Living quarter horse trailers and RV’s are important tools for the traveling competitive horseman. Providing a home on the road and a portable tack room, these workhorses bring convenience, pleasure and security to many a cowboy. Properly maintained, they will bring many years of use and reliability. But when basic routine maintenance is overlooked or outside influences come into play, hazards can occur.
In the past year, there have been at least three serious incidents involving mounted shooters and trailers. Just last month, two young women were severely injured when a propane leak caused an explosion inside their horse trailer. In another incident, a young horse was electrocuted and died as a result of faulty trailer wiring. A few years ago, a shooter on his way to the CMSA Worlds nearly succumbed to asphyxiation when fumes from an external gasoline generator sent deadly carbon monoxide into his trailer as he slept. Thankfully friends got to him in time and saved his life.
In many cases situations like these can be prevented when properly maintained detection devices are present and occupants understand the dangers signs and take proper precautions. In other cases, owners must immediately act upon safety issues as soon as they are discovered. If not the results can be deadly.
In this article we focus on several areas of concern that all horse trailer and RV owners and traveling occupants need to understand.
Propane is an extremely flammable gas that must be handled with absolute care. It is a heavy gas and can accumulate in low-lying areas, such as storage areas and floors.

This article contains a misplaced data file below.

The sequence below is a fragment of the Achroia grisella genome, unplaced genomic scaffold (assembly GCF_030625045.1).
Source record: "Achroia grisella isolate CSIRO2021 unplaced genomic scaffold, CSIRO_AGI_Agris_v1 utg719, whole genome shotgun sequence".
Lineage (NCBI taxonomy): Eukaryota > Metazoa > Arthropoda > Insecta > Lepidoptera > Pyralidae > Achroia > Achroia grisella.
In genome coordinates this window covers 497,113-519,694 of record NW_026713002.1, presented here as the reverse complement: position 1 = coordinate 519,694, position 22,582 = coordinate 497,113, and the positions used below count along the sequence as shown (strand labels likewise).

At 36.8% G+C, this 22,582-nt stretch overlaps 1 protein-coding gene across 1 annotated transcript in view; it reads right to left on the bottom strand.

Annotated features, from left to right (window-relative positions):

Since propane is treated with a distinct odor, take precautions at the slightest smell. If you think you smell propane in your trailer, RV or the area around any gas equipment, or if a gas alarm signals the presence of propane, you should immediately follow these directions:
If You Smell Gas
1. Extinguish all smoking materials and any other open flames or sources of ignition. Everyone should vacate and move away from the vehicle without using any electric switches, appliances, thermostats, or telephones (including cell phones).
2. Close the gas shutoff valve on the propane tank or cylinder.
3. Call your propane supplier and/or your local fire department from a cellular telephone away from the vehicle.
4. Do not re-enter the vehicle or area until a qualified propane service technician and/or emergency personnel check for escaped propane.
5. Have a properly trained propane service technician repair the leak. He or the emergency responder needs to determine that the leak situation has been fully resolved. The technician should check all of your gas appliances and re-light any appliance pilots.
6. Return to the trailer or RV only when the service or emergency technician indicates it is safe to do so.All horse trailers and RV campers that use propane gas for appliances and heating are required by law to have safety equipment to prevent such accidents. It takes effort and a little discipline by the owners, however, to make sure the proper safety fixtures are in place and operational.
Propane Detector Notes
1. Be sure the factory installed propane/gas detector is functioning properly. Most wall-mounted models rely on the batteries of the trailer or RV and all will have a test function to confirm the device is working properly. Be sure your trailer batteries are in good operational condition and make sure your detector is powered at all times.
2. If your detector requires its own batteries, be sure those batteries are fresh and changed out at least twice a year. Use the built-in test function to make sure it is working properly. With no battery power, these life saving devices simply do not work.
3. Always follow the manufacturers instructions as to cleaning, maintenance and function testing.
4. Same goes for smoke detectors, most of which use internal batteries for operation.